Coronavirus Infects Stock Market: Part LIX
Severe lockdowns in blue states are driving unemployment to Depression Era levels, and devastating the finances of working-class residents. Before their governors went wild with lockdowns, these same workers had been enjoying their best economy in decades. The Journal reports on the skyrocketing unemployment in blue states:
The Labor Department on Friday reported jobless rates in May for the 50 states, and the news is the greater than usual variation. Some state economies are recovering much faster than others, and the worst performing tend to be those that have imposed the most severe lockdowns.
The national jobless rate was 13.3% in May, but 10 states still have unemployment rates above 15%. From highest down, they are: Nevada (25.3%), Hawaii (22.6%), Michigan (21.2%), California, Rhode Island and Massachusetts (16.3%), Delaware (15.8%), Illinois and New Jersey (15.2%), and Washington state (15.1%).
The Nevada and Hawaii economies rely heavily on tourism that has been walloped by the pandemic. But all of these 10 states have had some of the strictest lockdowns. The Michigan rate is especially striking compared to the lower rates in Wisconsin (12%) and Indiana (12.3%, down from 17.5% in a month). New York, the state hit hardest by the virus, had a jobless rate of 14.5% in May, down somewhat from 15.3% a month earlier.
Nine of the 10 states with the highest jobless rate are run by Democrats, who have tended to demand that the economy should stay locked down and in some cases are still resisting opening. One exception is Colorado, where Democratic Gov. Jared Polis was one of the first to reopen. His decision is paying off as Colorado’s jobless rate in May fell to 10.2% from 12.2% in April.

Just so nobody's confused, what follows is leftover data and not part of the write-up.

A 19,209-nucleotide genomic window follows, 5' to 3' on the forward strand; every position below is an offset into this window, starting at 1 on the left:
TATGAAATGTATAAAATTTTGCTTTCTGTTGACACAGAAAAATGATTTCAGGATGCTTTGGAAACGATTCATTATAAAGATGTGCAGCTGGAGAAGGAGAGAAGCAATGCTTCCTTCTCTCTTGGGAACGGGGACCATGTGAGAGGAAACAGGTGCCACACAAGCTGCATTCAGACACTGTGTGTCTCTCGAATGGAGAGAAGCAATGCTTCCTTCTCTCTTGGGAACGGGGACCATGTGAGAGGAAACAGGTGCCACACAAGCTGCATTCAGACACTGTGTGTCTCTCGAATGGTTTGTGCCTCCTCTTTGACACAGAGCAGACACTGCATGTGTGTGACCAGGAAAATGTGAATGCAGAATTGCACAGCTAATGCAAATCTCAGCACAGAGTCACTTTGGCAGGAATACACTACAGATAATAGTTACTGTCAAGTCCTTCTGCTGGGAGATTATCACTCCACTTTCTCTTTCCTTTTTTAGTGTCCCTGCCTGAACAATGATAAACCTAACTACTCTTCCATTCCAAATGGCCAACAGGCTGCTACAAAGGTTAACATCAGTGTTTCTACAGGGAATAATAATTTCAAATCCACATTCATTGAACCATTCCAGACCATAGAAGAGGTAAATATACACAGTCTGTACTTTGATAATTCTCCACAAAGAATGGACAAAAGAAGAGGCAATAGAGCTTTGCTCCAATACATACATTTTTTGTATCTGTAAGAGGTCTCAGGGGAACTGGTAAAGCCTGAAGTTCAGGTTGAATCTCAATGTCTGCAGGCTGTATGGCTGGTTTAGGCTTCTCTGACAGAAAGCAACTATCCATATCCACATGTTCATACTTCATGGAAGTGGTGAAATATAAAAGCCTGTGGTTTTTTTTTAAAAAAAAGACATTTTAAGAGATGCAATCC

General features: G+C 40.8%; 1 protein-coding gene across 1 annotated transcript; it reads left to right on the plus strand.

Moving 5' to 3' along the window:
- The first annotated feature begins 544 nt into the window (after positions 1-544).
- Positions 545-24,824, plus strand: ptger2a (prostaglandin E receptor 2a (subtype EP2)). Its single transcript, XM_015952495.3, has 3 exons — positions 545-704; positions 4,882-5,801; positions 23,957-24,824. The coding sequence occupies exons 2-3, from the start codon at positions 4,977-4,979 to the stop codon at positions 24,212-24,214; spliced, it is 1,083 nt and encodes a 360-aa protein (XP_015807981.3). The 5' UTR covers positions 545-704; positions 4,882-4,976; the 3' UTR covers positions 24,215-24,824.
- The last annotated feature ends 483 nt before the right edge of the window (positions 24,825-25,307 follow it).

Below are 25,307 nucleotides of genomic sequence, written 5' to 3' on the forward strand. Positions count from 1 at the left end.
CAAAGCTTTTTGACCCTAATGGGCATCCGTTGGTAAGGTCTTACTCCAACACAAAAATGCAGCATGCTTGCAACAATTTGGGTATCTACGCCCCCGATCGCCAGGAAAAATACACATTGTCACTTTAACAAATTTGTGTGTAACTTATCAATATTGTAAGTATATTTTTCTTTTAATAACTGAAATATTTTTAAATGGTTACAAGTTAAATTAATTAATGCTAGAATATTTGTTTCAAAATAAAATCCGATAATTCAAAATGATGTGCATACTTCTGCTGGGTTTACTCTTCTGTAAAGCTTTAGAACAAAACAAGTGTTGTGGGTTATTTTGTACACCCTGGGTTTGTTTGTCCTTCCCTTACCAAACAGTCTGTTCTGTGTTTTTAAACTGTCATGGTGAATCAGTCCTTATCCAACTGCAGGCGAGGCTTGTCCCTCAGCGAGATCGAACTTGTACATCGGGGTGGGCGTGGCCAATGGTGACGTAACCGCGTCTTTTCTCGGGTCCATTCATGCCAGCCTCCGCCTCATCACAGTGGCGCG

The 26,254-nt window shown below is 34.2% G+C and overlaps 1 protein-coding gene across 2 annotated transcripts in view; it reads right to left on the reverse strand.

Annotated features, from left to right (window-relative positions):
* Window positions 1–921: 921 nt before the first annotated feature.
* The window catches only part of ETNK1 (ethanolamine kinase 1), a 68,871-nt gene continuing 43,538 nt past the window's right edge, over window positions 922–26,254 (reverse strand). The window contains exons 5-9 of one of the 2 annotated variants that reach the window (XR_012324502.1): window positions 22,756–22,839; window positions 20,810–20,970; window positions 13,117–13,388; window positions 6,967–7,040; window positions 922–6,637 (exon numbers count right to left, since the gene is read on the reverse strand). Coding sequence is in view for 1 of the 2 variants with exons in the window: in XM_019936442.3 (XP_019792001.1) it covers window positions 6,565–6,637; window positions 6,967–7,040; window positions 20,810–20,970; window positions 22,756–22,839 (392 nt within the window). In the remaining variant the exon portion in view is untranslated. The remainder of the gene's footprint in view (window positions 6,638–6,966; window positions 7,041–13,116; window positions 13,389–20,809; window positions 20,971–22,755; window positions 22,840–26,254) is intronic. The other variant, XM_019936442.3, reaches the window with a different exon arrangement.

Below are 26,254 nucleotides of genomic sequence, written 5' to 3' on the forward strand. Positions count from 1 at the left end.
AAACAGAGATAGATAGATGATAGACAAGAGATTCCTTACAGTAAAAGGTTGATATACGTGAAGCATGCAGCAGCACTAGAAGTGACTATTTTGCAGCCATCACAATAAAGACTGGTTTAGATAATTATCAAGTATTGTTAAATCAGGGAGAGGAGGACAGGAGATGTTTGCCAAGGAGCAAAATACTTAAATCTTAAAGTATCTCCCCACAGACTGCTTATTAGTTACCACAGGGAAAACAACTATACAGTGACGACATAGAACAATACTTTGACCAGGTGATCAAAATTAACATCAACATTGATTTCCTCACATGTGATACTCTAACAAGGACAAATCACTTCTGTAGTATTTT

Other states well below the national rate include Georgia (9.7%), Arkansas (9.5%), Arizona (8.9%), Utah (8.5%), and Nebraska (the lowest rate in the country at 5.2%). These tend to be states that resisted total lockdowns or reopened sooner.
Some of this variation may be related to statistical noise from rapid labor shifts that are hard to track. Over time the rates should tend to converge closer to the national average.
But so far these numbers suggest a tale of two U.S. economies. States that are reopening faster are recovering faster and easing more economic suffering. The states that put a premium on trying to reduce the spread beyond the original purpose of protecting hospitals and the health-care system are lagging. It isn’t clear that those shutdowns reduced the rates of infection and fatalities from the coronavirus compared to other states even as they continue to do more economic harm.
If your governor is preventing you from working, it may be time to look for a better place in America.
E.J. Smith - Your Survival Guy
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